Diane Cluck and Ken Garson bring new sounds to town

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It’s always exciting to see some fresh new faces in the local music scene, so we’d like to give a warm Feedback welcome to Diane Cluck and Ken Garson. Recently arriving in town from Brooklyn (where yours truly, a Feedback veteran, currently resides), these two bring musical talents that’ll satisfy fans of both folk and experimental sounds. Cluck’s unique strain of folk resists categorization, with her guitar, voice and songwriting all leading you down unexpected paths. Garson’s work is just as hard to pin down. For the past 17 years he’s been creating improvised, experimental sound collages both on-stage and on-air under the name “Ken’s Last Ever Radio Extravaganza.”

Catch Diane Cluck Saturday, January 21 at the Tea Bazaar, where she’ll team up with Philadelphia songwriter Elliott Harvey of a Stick and a Stone. (Photo courtesy Ken Garson)

Since 2000, Cluck has made six of her own albums and contributed to many other releases, including the popular Devendra Banhart-curated compilation The Golden Apples of the Sun, CocoRosie’s Noah’s Ark and the soundtrack from Noah Baumbach’s Margot at the Wedding. One of her first collaborators was New York songwriter and comic book artist Jeffrey Lewis. “It was easy with him because it was like a game or treasure hunt,” she said. “It was fun.” More recently she’s been performing with drummer Anders Griffen. “He’s an expressive drummer with a beautiful, textural style—a gifted accompanist,” she said.

Cluck’s latest endeavor is her Song-of-the-Week project, in which she’ll write, record and present subscribers with a new song each week for six months. Using a Kickstarter-like fundraising approach, the project offers fans a range of perks depending on the amount that they pledge, from a basic digital subscription to an intimate home concert by Cluck. The idea for the project came to her one night while she was packing for Charlottesville. “I experienced a pang of fear around leaving my steady day job,” she said. “I literally sat down on a rolled-up rug and began thinking out ideas for Song-of-the-Week.”

In addition to being a creative alternative to a day job, the Song-of-the-Week project will give Cluck a chance to focus on her music and let her inspiration flow. “The circumstance of starting over in a new place has brought out a lot of creativity in me,” she said. She also hopes to collaborate with some new musicians. “I’m very active as a songwriter and always on the lookout for instrumentalists with an interesting touch or tone,” she said. “Harmonica usually makes me cringe, but I love that player who sits out on the Downtown Mall!”

Speaking of collaboration, Cluck will team up with Philadelphia songwriter Elliott Harvey for a show at the Tea Bazaar this Saturday, January 21. “Elliott contacted me several months ago, asking if I’d be interested in working with him on his cross-nation musical collaborations tour,” she explains. “He’ll arrive here three days before our show. We’ll spend that time getting to know each other’s songs, perhaps adding instrumentation or vocal parts.”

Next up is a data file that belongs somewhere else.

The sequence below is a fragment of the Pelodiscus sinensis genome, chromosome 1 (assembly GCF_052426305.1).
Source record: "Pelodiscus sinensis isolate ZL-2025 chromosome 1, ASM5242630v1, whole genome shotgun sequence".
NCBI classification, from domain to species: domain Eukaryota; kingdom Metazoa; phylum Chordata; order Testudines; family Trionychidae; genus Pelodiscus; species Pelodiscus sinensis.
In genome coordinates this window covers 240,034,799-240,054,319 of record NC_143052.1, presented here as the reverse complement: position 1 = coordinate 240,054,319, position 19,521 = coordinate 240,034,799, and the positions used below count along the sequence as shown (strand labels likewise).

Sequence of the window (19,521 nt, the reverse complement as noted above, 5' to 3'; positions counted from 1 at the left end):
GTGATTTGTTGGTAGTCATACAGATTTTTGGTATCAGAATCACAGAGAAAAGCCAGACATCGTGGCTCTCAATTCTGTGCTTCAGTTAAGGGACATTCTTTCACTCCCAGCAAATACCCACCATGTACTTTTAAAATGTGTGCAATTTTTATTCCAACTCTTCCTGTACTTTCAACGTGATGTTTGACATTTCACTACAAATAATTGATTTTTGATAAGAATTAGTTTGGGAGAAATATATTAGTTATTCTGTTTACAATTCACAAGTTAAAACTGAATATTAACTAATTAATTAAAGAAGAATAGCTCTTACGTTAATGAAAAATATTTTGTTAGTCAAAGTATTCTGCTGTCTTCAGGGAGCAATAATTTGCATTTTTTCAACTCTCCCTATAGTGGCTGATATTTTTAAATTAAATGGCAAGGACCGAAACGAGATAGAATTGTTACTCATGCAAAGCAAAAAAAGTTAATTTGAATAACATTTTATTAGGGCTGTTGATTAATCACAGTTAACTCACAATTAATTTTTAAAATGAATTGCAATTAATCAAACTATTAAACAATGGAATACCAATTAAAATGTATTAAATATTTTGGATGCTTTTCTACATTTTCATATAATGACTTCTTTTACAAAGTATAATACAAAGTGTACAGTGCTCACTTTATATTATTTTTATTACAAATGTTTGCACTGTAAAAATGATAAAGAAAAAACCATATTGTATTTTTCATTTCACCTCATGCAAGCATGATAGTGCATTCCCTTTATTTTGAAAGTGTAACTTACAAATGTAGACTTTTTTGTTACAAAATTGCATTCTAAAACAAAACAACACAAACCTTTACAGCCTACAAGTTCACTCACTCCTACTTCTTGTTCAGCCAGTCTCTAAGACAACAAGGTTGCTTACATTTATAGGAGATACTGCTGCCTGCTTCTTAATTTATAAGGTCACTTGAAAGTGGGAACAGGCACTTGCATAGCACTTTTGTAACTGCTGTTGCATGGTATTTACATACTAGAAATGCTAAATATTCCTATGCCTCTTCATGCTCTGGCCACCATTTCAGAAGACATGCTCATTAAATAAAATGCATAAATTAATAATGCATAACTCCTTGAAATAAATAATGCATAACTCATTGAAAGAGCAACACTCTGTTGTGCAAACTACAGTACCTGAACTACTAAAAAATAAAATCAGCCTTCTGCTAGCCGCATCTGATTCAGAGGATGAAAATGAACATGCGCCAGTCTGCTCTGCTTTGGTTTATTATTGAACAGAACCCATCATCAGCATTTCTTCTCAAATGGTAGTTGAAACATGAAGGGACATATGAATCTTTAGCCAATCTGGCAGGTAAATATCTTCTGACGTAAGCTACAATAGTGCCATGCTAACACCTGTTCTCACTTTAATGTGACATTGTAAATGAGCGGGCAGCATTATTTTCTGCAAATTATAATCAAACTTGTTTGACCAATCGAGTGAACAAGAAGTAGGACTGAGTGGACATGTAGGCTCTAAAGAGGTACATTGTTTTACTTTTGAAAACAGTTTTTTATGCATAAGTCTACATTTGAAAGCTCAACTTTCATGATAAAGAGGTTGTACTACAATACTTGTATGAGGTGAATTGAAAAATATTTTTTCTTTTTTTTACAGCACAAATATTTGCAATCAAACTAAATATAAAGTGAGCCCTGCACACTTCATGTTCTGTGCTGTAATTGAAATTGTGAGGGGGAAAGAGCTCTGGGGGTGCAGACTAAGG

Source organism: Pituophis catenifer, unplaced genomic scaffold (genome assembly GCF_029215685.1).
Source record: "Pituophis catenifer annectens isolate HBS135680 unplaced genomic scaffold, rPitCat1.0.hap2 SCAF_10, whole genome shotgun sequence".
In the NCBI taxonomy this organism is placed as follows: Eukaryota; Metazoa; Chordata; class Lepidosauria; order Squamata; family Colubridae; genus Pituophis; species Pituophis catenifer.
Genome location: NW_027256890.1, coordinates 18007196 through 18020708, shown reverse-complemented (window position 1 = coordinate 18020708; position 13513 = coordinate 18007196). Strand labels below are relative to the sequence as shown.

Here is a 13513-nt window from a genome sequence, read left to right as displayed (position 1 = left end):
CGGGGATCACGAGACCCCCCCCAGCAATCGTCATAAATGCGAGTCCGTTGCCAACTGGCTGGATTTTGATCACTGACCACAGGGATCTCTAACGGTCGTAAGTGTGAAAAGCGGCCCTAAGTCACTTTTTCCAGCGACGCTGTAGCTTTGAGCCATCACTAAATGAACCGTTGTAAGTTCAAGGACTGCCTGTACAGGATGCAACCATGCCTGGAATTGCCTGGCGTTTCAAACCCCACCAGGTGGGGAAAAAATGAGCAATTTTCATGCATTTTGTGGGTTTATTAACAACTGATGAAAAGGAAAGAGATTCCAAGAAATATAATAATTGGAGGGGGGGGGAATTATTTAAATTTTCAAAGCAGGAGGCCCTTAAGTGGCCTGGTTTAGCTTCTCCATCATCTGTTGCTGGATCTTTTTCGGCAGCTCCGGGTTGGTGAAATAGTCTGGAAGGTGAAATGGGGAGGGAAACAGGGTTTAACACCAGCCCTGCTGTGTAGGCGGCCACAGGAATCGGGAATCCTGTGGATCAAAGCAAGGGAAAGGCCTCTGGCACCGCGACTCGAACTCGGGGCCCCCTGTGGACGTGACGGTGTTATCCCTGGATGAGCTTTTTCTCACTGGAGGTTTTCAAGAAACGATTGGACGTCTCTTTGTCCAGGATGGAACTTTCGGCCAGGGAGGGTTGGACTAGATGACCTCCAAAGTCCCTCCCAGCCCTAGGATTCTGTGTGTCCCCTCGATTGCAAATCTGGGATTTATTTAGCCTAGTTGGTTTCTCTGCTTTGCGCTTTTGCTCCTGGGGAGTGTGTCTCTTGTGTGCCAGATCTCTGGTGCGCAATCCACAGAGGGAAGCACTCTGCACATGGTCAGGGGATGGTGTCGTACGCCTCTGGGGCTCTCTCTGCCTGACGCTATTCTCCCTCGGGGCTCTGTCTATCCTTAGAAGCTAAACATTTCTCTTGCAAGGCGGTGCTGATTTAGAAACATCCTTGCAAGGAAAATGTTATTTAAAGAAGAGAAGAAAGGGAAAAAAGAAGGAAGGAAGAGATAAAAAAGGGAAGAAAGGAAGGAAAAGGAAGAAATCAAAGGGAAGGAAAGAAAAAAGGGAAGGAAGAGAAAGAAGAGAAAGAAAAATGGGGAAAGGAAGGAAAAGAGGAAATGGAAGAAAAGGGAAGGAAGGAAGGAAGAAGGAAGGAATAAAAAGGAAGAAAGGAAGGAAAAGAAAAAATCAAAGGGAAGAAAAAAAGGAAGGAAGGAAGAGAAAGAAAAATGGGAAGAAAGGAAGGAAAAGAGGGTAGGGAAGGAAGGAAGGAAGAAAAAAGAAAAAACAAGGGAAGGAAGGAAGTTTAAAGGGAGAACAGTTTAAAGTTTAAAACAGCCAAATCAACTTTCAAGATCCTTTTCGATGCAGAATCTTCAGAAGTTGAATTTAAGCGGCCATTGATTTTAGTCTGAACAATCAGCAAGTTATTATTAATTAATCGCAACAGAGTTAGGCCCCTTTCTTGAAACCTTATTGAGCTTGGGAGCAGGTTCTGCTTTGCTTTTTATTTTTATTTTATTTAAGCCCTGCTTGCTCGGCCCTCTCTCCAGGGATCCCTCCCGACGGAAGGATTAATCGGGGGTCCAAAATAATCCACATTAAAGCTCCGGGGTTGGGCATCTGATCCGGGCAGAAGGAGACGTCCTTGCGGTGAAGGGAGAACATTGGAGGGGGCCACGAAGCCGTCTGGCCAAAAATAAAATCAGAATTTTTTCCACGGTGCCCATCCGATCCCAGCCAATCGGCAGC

For Garson, the roots of “Ken’s Last Ever Radio Extravaganza” can be traced back to both his childhood fascination with sound and his early experiences as a radio DJ. Getting bored with just hitting play on a new song every few minutes, he started hitting it more often. “In a sense, my show is now entirely song changes and transitions,” he said. “And it’s a response to a lifetime of having been fed popular music. I can sample, re-contextualize and transform those sounds I grew up with, changing my relationship with that music into a two-way conversation.”

Garson has more than 400 shows under his belt, including many broadcasted by famed New Jersey freeform station WFMU, but he tells us that each one is a completely new experience. “It still seems to come out of what feels like total randomness, and yet it’s like some kind of message and form channel through me and out the speakers,” he explained. “It’s a surprise every time.” His most memorable moments range from dangling microphones out of the radio station window to performing in a tree house while the sun set over a lush Manhattan garden. Though Garson doesn’t have any shows scheduled at the moment, his website boasts a massive audio archive of his past performances.

Garson and Cluck have been enjoying Charlottesville so far. “I’m glad to be settling here,” Cluck told us. “It’s a very healthy change of pace for me.” She’s also happy that some things are the same, like being able to get around on her bike. Garson does miss his old neighborhood’s member-run food co-op, though. “Our prices are so much lower that I still shop there every month and save enough money to pay for my train ticket,” he told us. He also acknowledges that he and Cluck seem to be bucking a trend. “I keep meeting people here on their way to Brooklyn,” he said.

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